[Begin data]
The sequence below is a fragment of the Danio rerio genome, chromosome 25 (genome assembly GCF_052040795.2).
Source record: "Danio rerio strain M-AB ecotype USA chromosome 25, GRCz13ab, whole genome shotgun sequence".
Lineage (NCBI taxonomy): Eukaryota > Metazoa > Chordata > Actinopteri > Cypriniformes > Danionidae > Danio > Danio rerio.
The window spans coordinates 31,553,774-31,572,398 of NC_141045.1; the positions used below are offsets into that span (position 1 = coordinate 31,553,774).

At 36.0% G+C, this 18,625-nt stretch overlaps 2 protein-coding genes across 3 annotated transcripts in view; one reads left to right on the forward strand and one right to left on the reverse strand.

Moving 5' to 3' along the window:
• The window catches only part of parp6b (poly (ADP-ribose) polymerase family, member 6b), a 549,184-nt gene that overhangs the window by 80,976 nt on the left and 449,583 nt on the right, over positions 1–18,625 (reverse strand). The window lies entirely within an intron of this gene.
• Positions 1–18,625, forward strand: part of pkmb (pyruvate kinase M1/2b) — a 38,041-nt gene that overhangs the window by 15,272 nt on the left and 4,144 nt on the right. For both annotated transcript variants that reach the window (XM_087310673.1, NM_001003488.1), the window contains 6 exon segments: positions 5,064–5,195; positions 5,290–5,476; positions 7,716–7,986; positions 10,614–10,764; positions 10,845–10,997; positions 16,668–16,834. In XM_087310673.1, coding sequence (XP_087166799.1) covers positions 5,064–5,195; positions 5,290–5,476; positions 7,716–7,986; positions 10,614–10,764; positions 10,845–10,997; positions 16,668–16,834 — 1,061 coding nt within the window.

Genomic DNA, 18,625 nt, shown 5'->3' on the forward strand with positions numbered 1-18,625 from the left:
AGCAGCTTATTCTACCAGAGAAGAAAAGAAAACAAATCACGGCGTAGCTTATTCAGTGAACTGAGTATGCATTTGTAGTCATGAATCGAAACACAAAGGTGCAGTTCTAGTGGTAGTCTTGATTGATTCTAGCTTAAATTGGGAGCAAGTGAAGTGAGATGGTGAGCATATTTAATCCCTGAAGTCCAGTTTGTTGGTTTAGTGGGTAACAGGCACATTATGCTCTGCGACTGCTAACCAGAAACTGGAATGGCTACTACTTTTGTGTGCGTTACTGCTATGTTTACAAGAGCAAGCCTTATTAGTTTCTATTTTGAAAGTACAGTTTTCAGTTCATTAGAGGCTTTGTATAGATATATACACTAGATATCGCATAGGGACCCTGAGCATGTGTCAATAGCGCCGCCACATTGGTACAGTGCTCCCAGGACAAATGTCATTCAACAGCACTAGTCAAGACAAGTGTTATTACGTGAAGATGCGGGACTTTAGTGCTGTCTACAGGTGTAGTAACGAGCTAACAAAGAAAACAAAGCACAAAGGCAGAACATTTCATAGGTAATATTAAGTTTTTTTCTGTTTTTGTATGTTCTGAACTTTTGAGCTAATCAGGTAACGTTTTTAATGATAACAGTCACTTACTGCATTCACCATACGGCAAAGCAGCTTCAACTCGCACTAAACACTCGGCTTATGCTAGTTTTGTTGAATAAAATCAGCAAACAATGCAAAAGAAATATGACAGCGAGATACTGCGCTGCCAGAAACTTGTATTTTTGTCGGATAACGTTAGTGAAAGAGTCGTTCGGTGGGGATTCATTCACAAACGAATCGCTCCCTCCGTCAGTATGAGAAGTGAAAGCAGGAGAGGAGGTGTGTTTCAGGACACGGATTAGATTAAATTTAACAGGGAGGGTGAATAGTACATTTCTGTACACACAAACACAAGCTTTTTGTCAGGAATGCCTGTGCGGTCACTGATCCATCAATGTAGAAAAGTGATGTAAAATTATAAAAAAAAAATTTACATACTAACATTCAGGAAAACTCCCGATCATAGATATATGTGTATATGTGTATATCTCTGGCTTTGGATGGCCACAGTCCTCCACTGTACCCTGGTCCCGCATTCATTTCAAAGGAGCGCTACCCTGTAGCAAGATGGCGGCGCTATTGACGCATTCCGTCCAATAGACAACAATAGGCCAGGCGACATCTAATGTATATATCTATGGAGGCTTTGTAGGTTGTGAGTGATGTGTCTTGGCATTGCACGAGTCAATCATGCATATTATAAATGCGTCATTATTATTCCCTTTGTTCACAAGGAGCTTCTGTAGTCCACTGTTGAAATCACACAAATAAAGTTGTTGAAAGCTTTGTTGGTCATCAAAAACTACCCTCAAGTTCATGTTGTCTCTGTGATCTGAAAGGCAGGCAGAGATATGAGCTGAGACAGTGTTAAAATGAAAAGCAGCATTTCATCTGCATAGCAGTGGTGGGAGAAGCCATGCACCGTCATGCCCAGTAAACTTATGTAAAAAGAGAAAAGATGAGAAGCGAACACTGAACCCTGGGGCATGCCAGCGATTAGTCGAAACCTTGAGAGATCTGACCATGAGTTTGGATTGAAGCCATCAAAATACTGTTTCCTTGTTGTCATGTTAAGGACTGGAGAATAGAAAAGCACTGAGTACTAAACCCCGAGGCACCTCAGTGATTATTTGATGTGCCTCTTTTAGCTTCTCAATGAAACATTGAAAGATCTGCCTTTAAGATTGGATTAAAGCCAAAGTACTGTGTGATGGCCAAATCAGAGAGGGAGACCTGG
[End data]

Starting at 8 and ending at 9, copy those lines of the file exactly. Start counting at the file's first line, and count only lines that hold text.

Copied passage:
• Positions 1–18,625, forward strand: part of pkmb (pyruvate kinase M1/2b) — a 38,041-nt gene that overhangs the window by 15,272 nt on the left and 4,144 nt on the right. For both annotated transcript variants that reach the window (XM_087310673.1, NM_001003488.1), the window contains 6 exon segments: positions 5,064–5,195; positions 5,290–5,476; positions 7,716–7,986; positions 10,614–10,764; positions 10,845–10,997; positions 16,668–16,834. In XM_087310673.1, coding sequence (XP_087166799.1) covers positions 5,064–5,195; positions 5,290–5,476; positions 7,716–7,986; positions 10,614–10,764; positions 10,845–10,997; positions 16,668–16,834 — 1,061 coding nt within the window.

Genomic DNA, 18,625 nt, shown 5'->3' on the forward strand with positions numbered 1-18,625 from the left: